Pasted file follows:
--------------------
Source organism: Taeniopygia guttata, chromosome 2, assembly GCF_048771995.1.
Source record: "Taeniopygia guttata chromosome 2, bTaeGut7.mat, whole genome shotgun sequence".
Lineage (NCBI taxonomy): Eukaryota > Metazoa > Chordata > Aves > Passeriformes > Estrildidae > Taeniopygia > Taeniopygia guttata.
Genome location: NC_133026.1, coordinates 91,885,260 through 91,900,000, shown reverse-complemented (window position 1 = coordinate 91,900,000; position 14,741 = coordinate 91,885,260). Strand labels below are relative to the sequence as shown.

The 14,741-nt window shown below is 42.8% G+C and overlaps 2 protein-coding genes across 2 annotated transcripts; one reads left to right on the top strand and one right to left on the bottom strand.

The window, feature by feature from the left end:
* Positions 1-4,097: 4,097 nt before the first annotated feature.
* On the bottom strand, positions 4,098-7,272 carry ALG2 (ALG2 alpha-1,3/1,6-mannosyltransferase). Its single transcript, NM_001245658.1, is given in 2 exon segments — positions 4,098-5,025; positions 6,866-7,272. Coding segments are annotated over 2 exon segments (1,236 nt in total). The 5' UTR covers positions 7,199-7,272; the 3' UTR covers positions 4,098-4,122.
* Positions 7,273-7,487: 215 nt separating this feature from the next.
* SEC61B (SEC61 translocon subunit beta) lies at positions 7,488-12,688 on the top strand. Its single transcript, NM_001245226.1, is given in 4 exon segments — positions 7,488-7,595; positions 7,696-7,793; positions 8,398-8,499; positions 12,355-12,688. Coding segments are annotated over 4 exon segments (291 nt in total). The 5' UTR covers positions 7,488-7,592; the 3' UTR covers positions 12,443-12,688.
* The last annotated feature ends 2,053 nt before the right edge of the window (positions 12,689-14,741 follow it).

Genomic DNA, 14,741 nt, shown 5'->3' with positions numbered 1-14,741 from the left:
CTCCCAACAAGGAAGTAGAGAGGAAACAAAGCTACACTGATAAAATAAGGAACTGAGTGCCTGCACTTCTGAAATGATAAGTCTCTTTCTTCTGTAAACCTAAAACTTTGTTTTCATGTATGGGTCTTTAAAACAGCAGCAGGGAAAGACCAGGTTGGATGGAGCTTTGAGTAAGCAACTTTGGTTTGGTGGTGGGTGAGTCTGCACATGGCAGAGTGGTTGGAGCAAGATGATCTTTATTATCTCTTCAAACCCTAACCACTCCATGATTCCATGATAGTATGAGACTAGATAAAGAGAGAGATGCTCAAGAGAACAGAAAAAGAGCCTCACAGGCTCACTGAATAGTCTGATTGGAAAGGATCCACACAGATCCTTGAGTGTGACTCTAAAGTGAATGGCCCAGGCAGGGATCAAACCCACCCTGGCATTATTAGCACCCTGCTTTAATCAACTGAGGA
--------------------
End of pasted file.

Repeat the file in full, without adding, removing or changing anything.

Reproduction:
Source organism: Taeniopygia guttata, chromosome 2, assembly GCF_048771995.1.
Source record: "Taeniopygia guttata chromosome 2, bTaeGut7.mat, whole genome shotgun sequence".
Lineage (NCBI taxonomy): Eukaryota > Metazoa > Chordata > Aves > Passeriformes > Estrildidae > Taeniopygia > Taeniopygia guttata.
Genome location: NC_133026.1, coordinates 91,885,260 through 91,900,000, shown reverse-complemented (window position 1 = coordinate 91,900,000; position 14,741 = coordinate 91,885,260). Strand labels below are relative to the sequence as shown.

The 14,741-nt window shown below is 42.8% G+C and overlaps 2 protein-coding genes across 2 annotated transcripts; one reads left to right on the top strand and one right to left on the bottom strand.

The window, feature by feature from the left end:
* Positions 1-4,097: 4,097 nt before the first annotated feature.
* On the bottom strand, positions 4,098-7,272 carry ALG2 (ALG2 alpha-1,3/1,6-mannosyltransferase). Its single transcript, NM_001245658.1, is given in 2 exon segments — positions 4,098-5,025; positions 6,866-7,272. Coding segments are annotated over 2 exon segments (1,236 nt in total). The 5' UTR covers positions 7,199-7,272; the 3' UTR covers positions 4,098-4,122.
* Positions 7,273-7,487: 215 nt separating this feature from the next.
* SEC61B (SEC61 translocon subunit beta) lies at positions 7,488-12,688 on the top strand. Its single transcript, NM_001245226.1, is given in 4 exon segments — positions 7,488-7,595; positions 7,696-7,793; positions 8,398-8,499; positions 12,355-12,688. Coding segments are annotated over 4 exon segments (291 nt in total). The 5' UTR covers positions 7,488-7,592; the 3' UTR covers positions 12,443-12,688.
* The last annotated feature ends 2,053 nt before the right edge of the window (positions 12,689-14,741 follow it).

Genomic DNA, 14,741 nt, shown 5'->3' with positions numbered 1-14,741 from the left:
CTCCCAACAAGGAAGTAGAGAGGAAACAAAGCTACACTGATAAAATAAGGAACTGAGTGCCTGCACTTCTGAAATGATAAGTCTCTTTCTTCTGTAAACCTAAAACTTTGTTTTCATGTATGGGTCTTTAAAACAGCAGCAGGGAAAGACCAGGTTGGATGGAGCTTTGAGTAAGCAACTTTGGTTTGGTGGTGGGTGAGTCTGCACATGGCAGAGTGGTTGGAGCAAGATGATCTTTATTATCTCTTCAAACCCTAACCACTCCATGATTCCATGATAGTATGAGACTAGATAAAGAGAGAGATGCTCAAGAGAACAGAAAAAGAGCCTCACAGGCTCACTGAATAGTCTGATTGGAAAGGATCCACACAGATCCTTGAGTGTGACTCTAAAGTGAATGGCCCAGGCAGGGATCAAACCCACCCTGGCATTATTAGCACCCTGCTTTAATCAACTGAGGA